Another trendy neighborhood is Granville Island, a former industrial area that has been hipsterized and gentrified till it begs for mercy, much like similar harbor areas in Baltimore, Cleveland, Capetown, and I suppose lots of other places as well. It was a fishing area for the First Nations but in the early 20th century became a factory area: machine shops, corrugated tin manufacturing, and other non-Starbucks businesses. Today the only remnant of that era is an appropriately — and literally — gritty cement factory immediately adjacent to all the shops, art galleries, and so forth.

Vancouver BC 2017-050But notice those cement silos to the left of the tower. They’ve gotten into the local artistic swing of things too:

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The local cafés and shops operate literally in the shadow of the Granville Street Bridge, giving the area an unmistakable but pleasant Urban Hipster Tourists Welcome vibe.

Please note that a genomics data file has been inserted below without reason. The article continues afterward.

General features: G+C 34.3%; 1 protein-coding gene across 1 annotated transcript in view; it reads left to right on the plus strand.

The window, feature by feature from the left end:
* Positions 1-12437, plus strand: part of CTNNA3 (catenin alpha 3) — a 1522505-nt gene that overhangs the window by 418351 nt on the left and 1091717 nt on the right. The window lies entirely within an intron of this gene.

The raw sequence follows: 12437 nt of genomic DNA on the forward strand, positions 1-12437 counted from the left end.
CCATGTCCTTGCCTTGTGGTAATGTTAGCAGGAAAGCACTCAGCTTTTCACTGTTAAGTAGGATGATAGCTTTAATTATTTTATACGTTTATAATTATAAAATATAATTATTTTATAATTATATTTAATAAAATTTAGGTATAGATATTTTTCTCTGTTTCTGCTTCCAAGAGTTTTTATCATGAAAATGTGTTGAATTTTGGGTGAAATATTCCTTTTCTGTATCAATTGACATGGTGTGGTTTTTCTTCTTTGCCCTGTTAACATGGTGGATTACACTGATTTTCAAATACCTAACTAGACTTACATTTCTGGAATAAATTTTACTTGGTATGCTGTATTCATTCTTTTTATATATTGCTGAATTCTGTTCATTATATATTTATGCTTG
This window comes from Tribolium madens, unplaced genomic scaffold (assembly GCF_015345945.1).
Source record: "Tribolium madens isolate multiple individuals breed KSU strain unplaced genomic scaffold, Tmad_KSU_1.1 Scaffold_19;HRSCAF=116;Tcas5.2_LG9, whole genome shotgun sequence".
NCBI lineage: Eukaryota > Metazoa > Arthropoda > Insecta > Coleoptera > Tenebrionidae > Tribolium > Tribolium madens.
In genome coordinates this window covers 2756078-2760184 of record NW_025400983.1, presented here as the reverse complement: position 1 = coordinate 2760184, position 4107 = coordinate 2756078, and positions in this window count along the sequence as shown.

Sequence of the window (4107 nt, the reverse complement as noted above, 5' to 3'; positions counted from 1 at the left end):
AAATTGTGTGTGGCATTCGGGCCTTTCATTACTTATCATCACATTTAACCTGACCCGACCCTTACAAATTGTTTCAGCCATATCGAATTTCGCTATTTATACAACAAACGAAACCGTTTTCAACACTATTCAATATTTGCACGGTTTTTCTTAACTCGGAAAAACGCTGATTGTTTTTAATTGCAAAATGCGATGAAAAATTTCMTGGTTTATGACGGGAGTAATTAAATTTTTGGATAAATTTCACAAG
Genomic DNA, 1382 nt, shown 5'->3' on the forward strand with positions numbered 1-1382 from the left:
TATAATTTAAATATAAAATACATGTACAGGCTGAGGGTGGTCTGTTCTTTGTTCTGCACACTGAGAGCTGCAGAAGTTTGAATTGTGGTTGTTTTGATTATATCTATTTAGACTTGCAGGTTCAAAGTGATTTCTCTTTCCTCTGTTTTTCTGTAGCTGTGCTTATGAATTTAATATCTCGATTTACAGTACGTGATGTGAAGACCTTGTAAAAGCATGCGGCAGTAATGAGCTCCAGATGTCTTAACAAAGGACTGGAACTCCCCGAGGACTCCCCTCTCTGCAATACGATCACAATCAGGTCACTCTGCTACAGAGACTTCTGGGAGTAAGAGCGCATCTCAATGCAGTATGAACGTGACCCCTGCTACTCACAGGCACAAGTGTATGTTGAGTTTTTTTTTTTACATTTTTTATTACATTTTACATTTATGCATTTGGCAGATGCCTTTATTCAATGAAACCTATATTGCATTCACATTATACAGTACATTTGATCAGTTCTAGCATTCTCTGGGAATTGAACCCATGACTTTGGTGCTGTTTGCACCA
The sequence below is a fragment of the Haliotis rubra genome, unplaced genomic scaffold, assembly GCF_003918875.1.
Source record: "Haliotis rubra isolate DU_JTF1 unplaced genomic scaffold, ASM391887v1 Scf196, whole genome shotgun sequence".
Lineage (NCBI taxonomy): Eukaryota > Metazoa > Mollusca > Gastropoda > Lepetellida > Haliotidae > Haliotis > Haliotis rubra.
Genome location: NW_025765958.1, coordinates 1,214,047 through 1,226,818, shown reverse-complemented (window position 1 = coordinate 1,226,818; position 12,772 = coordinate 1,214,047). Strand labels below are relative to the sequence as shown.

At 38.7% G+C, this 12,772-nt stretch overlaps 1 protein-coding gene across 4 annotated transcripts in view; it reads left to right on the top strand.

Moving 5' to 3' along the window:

Vancouver BC 2017-056My snark notwithstanding, it’s a fun place, with a large indoor farmer’s market whose outdoor seating area is adjacent to the False Creek canal, bustling with colorful “Aquabus” water taxis.

Our final stop was the Vancouver Lookout, a 553 ft (169 m) tower and rotating restaurant that affords a 360° view of the city with its impressive mountain vistas. (The white tent-like structure in the panorama below is the cruise ship terminal. The fan-like white pattern at lower right is the heliport.)

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So there are our four hours in Vancouver. On to Victoria!